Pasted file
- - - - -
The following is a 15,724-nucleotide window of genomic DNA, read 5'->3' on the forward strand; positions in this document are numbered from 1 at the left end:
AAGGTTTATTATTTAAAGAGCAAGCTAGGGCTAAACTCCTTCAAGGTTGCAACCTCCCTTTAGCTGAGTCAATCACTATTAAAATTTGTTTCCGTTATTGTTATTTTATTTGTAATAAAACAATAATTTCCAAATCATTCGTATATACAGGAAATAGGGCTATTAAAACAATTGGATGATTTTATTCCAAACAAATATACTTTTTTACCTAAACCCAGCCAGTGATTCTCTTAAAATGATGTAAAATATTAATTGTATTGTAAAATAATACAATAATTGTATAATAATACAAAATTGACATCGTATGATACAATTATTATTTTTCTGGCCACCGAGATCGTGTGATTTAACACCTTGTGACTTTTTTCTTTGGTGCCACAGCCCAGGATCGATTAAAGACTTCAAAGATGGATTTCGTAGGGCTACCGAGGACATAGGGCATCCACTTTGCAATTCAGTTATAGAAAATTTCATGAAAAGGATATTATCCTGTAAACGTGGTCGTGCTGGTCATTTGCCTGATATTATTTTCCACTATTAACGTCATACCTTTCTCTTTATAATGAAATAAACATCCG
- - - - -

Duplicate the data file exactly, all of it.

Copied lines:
The following is a 15,724-nucleotide window of genomic DNA, read 5'->3' on the forward strand; positions in this document are numbered from 1 at the left end:
AAGGTTTATTATTTAAAGAGCAAGCTAGGGCTAAACTCCTTCAAGGTTGCAACCTCCCTTTAGCTGAGTCAATCACTATTAAAATTTGTTTCCGTTATTGTTATTTTATTTGTAATAAAACAATAATTTCCAAATCATTCGTATATACAGGAAATAGGGCTATTAAAACAATTGGATGATTTTATTCCAAACAAATATACTTTTTTACCTAAACCCAGCCAGTGATTCTCTTAAAATGATGTAAAATATTAATTGTATTGTAAAATAATACAATAATTGTATAATAATACAAAATTGACATCGTATGATACAATTATTATTTTTCTGGCCACCGAGATCGTGTGATTTAACACCTTGTGACTTTTTTCTTTGGTGCCACAGCCCAGGATCGATTAAAGACTTCAAAGATGGATTTCGTAGGGCTACCGAGGACATAGGGCATCCACTTTGCAATTCAGTTATAGAAAATTTCATGAAAAGGATATTATCCTGTAAACGTGGTCGTGCTGGTCATTTGCCTGATATTATTTTCCACTATTAACGTCATACCTTTCTCTTTATAATGAAATAAACATCCG